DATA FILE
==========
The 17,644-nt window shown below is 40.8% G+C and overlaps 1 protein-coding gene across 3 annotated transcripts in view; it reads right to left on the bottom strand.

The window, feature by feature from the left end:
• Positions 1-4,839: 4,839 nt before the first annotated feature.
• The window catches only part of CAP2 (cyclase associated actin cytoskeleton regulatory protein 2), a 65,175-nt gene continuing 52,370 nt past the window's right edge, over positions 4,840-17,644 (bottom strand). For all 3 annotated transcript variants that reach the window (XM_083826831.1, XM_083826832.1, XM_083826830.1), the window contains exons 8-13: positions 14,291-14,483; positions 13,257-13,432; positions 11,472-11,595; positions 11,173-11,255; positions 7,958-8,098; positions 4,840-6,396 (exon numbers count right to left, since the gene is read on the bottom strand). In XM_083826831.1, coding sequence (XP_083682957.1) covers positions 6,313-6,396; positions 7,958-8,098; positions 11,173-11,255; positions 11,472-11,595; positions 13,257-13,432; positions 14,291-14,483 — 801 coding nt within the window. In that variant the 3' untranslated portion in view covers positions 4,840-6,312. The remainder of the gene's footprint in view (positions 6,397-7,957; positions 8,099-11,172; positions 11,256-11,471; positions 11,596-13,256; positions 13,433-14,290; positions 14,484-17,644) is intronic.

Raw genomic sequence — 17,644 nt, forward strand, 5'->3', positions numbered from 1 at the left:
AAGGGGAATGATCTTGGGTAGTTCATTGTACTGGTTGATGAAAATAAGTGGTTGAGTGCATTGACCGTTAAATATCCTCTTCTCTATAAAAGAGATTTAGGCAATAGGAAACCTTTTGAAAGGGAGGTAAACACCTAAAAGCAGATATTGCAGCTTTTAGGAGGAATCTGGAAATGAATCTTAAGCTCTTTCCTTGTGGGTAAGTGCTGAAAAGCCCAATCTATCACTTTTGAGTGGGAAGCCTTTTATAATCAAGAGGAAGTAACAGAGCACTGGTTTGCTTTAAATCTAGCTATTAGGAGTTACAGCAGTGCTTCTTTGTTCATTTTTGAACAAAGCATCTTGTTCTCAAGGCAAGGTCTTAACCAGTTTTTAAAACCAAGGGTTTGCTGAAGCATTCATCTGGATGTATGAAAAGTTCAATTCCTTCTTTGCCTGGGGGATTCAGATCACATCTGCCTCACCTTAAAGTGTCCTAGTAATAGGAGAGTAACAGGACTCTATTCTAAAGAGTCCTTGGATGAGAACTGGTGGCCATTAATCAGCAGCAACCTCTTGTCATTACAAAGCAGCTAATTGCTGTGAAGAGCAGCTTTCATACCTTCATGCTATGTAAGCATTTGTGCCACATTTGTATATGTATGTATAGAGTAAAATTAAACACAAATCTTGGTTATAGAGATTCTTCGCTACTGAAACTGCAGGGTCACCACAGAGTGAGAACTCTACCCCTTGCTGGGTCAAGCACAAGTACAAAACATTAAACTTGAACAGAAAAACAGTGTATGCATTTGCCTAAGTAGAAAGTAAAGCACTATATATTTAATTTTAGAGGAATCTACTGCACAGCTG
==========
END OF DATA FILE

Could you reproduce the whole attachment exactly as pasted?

The 17,644-nt window shown below is 40.8% G+C and overlaps 1 protein-coding gene across 3 annotated transcripts in view; it reads right to left on the bottom strand.

The window, feature by feature from the left end:
• Positions 1-4,839: 4,839 nt before the first annotated feature.
• The window catches only part of CAP2 (cyclase associated actin cytoskeleton regulatory protein 2), a 65,175-nt gene continuing 52,370 nt past the window's right edge, over positions 4,840-17,644 (bottom strand). For all 3 annotated transcript variants that reach the window (XM_083826831.1, XM_083826832.1, XM_083826830.1), the window contains exons 8-13: positions 14,291-14,483; positions 13,257-13,432; positions 11,472-11,595; positions 11,173-11,255; positions 7,958-8,098; positions 4,840-6,396 (exon numbers count right to left, since the gene is read on the bottom strand). In XM_083826831.1, coding sequence (XP_083682957.1) covers positions 6,313-6,396; positions 7,958-8,098; positions 11,173-11,255; positions 11,472-11,595; positions 13,257-13,432; positions 14,291-14,483 — 801 coding nt within the window. In that variant the 3' untranslated portion in view covers positions 4,840-6,312. The remainder of the gene's footprint in view (positions 6,397-7,957; positions 8,099-11,172; positions 11,256-11,471; positions 11,596-13,256; positions 13,433-14,290; positions 14,484-17,644) is intronic.

Raw genomic sequence — 17,644 nt, forward strand, 5'->3', positions numbered from 1 at the left:
AAGGGGAATGATCTTGGGTAGTTCATTGTACTGGTTGATGAAAATAAGTGGTTGAGTGCATTGACCGTTAAATATCCTCTTCTCTATAAAAGAGATTTAGGCAATAGGAAACCTTTTGAAAGGGAGGTAAACACCTAAAAGCAGATATTGCAGCTTTTAGGAGGAATCTGGAAATGAATCTTAAGCTCTTTCCTTGTGGGTAAGTGCTGAAAAGCCCAATCTATCACTTTTGAGTGGGAAGCCTTTTATAATCAAGAGGAAGTAACAGAGCACTGGTTTGCTTTAAATCTAGCTATTAGGAGTTACAGCAGTGCTTCTTTGTTCATTTTTGAACAAAGCATCTTGTTCTCAAGGCAAGGTCTTAACCAGTTTTTAAAACCAAGGGTTTGCTGAAGCATTCATCTGGATGTATGAAAAGTTCAATTCCTTCTTTGCCTGGGGGATTCAGATCACATCTGCCTCACCTTAAAGTGTCCTAGTAATAGGAGAGTAACAGGACTCTATTCTAAAGAGTCCTTGGATGAGAACTGGTGGCCATTAATCAGCAGCAACCTCTTGTCATTACAAAGCAGCTAATTGCTGTGAAGAGCAGCTTTCATACCTTCATGCTATGTAAGCATTTGTGCCACATTTGTATATGTATGTATAGAGTAAAATTAAACACAAATCTTGGTTATAGAGATTCTTCGCTACTGAAACTGCAGGGTCACCACAGAGTGAGAACTCTACCCCTTGCTGGGTCAAGCACAAGTACAAAACATTAAACTTGAACAGAAAAACAGTGTATGCATTTGCCTAAGTAGAAAGTAAAGCACTATATATTTAATTTTAGAGGAATCTACTGCACAGCTG